Study co-author Lucas Joppa, the chief environmental officer at Microsoft, added: “If we are going to maximize our conservation dollars, then we need to be able to quickly assess what works and what doesn’t. Machine learning, and natural language processing in particular, has the ability to sift through results and shine a light on success stories that others can learn from.”

To make sure their strategy and results were accurate, the researchers looked at the words that were the most common indicators of positive sentiment, and therefore conservation success. This included words like “success,” “protect,” “growth,” “support,” “help” and “benefit.” On the other hand, some of the most common words that indicated negative sentiment included “threaten,” “loss,” “risk,” “threat,” “problem” and “kill.”

The researchers note these most common words aligned closely with what they, as long-time conservation biologists, would typically use to indicate success and failure in their own studies. Furthermore, they also discovered the trends described by the sentiment analysis program for specific reintroduction programs that are known to be successes or failures, such as the reintroduction of the California condor, matched the known outcomes.

The researchers said they were pleasantly surprised off-the-shelf sentiment analysis worked so well for them. They predicted that it was likely because many words used in conservation biology are part of our everyday lexicons and were therefore accurately coded with the appropriate positive or negative sentiment.

They believe that for the program to work in other fields, more research is necessary to develop and train a model that could accurately code the sentiment value of more technical, field-specific language and syntax. Another roadblock they identified is the limited number of open-access papers, which meant they had to assess the abstracts rather than the full papers.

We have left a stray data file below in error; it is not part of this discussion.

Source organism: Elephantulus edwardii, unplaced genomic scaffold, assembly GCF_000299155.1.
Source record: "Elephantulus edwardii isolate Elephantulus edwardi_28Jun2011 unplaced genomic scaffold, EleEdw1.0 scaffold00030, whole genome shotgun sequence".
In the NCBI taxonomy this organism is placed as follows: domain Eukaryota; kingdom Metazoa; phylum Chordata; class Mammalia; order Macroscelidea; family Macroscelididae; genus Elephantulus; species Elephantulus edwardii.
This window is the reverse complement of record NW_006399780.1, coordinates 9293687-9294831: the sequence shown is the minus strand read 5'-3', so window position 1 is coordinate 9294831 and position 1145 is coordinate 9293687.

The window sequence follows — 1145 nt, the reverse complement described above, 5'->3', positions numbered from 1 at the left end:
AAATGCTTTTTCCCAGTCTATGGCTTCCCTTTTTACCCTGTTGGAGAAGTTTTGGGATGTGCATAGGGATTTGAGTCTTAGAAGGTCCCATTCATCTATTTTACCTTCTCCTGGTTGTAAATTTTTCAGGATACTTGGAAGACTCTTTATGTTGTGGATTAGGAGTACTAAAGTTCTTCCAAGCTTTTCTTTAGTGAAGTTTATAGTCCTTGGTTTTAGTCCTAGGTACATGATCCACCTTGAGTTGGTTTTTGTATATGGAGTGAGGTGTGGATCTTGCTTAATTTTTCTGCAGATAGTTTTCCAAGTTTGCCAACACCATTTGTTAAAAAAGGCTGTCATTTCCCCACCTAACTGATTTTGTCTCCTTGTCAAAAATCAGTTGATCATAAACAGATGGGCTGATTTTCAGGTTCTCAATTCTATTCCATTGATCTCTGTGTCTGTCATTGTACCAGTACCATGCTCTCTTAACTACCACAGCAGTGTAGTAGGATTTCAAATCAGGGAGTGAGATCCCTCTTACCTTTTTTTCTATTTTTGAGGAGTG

“We’re really just scratching the surface here, but this is definitely a step in the right direction,” said Van Houtan.

They believe this promising technique should be applied in both conservation biology and various other fields to make sense of the vast amounts of research that’s now being conducted and published.

“So much local conservation work goes unnoticed by the global conservation community, and this paper shows how machine learning can help close that information gap,” said Joppa.

Van Houtan added: “Many of these techniques have been in use for over a decade in commercial settings, but we’re hoping to translate them into settings like ours to combat climate change or plastic pollution or to promote endangered species conservation. There’s a plethora of data that’s right at our fingertips, but it’s this sleeping giant because it isn’t properly curated or organized, which makes it challenging to analyze. We want to connect people with ideas, capacity, and technical solutions they might not otherwise encounter so we can bring some progress to these seemingly intractable problems.”